For those unfamiliar with the term, computer viruses are malicious items of software, usually transmitted by email, which can harm your computer in various ways including the corruption of essential files.
Why anybody would want to do this to complete strangers is a mystery though it has become an increasing problem with the growth of the internet.
Adware, usually downloaded involuntarily from web sites, tends to clog-up your PC with unwanted pop-up advertisements.
Malware is really a generic term for a whole range of malicious software whose intent is to cause damage—with computers, new jargon words for the same concept spread even quicker than viruses.
Spyware, another variation on the theme, attempts to extract confidential information such as usernames and passwords whose disclosure could seriously damage your wealth.
Illegal music download sites seem to be the main source of these infestations with 'porn' and 'get-rich-quick' sites coming a close second.
It is also possible for hackers to access your PC directly via the internet, making those with ‘always-on’ broadband connections particularly vulnerable.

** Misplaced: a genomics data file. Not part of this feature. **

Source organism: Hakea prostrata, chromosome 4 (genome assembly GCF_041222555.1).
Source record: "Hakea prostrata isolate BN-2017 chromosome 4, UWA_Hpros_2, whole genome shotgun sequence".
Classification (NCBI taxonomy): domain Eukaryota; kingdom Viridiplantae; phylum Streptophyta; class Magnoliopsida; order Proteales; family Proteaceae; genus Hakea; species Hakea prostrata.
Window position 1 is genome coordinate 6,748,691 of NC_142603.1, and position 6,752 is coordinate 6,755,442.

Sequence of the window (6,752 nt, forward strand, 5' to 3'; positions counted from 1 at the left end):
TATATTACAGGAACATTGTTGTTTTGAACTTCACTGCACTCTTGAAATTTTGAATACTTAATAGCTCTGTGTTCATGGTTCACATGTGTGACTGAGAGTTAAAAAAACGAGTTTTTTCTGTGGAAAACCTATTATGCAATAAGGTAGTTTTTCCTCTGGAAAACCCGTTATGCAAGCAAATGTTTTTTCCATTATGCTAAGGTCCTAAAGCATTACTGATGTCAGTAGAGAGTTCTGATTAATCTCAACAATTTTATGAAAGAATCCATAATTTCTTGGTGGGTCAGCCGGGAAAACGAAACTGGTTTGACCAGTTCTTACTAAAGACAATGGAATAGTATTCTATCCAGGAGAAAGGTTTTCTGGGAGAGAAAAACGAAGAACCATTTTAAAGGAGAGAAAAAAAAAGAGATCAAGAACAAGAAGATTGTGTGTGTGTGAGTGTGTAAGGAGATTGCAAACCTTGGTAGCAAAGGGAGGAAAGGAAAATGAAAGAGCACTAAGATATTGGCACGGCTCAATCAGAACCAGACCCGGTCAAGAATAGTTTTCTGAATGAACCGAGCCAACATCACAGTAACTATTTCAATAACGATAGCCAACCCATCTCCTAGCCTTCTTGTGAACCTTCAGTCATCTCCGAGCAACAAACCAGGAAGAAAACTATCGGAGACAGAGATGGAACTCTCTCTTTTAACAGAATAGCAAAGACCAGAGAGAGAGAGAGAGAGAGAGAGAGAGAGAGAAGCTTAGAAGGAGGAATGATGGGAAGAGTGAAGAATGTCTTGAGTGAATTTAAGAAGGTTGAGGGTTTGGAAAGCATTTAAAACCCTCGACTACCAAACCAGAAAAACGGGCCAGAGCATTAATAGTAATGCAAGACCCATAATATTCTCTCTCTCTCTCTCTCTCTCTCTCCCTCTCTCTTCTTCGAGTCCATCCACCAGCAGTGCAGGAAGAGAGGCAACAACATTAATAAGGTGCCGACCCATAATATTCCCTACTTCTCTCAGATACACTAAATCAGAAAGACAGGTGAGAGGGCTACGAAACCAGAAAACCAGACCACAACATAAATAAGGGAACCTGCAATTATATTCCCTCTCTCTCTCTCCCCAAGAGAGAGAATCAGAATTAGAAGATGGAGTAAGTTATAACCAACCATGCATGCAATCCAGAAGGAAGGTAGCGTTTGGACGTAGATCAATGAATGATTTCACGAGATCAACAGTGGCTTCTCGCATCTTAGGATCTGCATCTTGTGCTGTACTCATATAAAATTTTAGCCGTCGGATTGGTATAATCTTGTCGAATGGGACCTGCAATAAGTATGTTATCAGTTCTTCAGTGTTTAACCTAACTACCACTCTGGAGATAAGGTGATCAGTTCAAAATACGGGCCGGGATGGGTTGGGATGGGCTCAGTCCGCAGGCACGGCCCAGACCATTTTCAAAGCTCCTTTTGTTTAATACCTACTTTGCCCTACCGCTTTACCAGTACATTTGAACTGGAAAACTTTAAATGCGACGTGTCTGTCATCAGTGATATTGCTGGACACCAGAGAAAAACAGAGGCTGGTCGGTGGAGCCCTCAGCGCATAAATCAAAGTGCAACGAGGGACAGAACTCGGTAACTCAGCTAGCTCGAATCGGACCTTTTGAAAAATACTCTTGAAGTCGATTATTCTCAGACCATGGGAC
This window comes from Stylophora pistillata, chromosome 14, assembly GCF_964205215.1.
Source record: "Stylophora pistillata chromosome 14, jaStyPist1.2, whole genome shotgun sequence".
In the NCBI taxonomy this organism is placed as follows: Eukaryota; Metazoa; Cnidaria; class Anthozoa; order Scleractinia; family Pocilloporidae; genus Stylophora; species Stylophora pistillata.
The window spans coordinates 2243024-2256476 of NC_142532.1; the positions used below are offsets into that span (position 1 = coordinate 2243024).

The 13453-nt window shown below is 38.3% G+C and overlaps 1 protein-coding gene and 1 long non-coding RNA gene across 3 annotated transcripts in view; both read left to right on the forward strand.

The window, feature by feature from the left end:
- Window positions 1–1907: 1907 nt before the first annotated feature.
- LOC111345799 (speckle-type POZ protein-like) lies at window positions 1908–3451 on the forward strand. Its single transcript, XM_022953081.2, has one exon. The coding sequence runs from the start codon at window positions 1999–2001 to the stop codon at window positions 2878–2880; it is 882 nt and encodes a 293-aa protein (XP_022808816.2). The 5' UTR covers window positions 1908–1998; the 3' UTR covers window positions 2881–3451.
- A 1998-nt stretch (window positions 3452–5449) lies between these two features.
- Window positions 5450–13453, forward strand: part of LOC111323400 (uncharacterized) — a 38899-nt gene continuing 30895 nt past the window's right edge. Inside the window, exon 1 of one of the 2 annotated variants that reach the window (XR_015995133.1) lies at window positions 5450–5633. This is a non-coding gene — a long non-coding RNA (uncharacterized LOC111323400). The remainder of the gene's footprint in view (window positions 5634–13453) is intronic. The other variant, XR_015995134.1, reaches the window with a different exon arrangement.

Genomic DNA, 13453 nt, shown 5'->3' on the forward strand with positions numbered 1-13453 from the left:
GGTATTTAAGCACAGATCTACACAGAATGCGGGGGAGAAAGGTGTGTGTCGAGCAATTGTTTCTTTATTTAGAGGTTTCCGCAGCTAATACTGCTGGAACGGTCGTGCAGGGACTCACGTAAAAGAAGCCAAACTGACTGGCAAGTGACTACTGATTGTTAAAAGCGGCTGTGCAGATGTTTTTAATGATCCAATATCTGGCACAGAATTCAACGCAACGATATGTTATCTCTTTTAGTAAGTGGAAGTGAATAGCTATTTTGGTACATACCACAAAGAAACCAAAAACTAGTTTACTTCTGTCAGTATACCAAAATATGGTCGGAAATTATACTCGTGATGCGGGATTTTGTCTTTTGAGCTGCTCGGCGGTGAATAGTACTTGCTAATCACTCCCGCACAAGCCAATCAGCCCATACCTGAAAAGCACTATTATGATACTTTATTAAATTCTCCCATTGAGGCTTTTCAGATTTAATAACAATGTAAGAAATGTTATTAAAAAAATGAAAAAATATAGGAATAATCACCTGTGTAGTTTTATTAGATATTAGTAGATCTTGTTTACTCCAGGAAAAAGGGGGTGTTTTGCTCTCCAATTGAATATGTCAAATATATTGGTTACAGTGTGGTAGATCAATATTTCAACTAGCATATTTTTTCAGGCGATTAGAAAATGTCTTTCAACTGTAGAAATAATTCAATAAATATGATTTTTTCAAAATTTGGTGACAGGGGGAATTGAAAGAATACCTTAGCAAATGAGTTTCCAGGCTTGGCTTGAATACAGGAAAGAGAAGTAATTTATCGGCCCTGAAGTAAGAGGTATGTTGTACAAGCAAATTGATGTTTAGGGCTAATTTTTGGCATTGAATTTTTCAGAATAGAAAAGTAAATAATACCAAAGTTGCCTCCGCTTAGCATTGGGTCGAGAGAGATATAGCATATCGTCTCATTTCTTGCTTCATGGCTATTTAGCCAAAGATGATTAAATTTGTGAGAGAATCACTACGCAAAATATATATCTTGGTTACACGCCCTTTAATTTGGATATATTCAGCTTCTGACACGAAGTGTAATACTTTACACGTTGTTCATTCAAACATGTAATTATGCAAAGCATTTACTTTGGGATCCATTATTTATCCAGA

The bottom line is that up-to-date protection against these ever-expanding threats is essential.
For the personal and small-business user, the biggest names in the market are Norton and McAfee whose ‘internet security’ products incorporate antivirus and anti spyware/adware functionality together with a ’personal firewall’ to prevent unauthorised access to your PC.
Both products include the ability to automatically check for software updates and ‘virus definitions’ to protect against new threats.
I have included Norton and McAfee web site links for reference and technical support resources though you can generally buy both companies’ products cheaper elsewhere (on Amazon and eBay, for example).
Many Internet Service Providers will also scan email for viruses before they send it on—ISPs tend to use the more-expensive ’corporate’ internet security services where the protection against new threats is updated on a continuous basis rather than once every few weeks.
However, that doesn’t remove the need for comprehensive protection on your own PC as threats come from a variety of sources.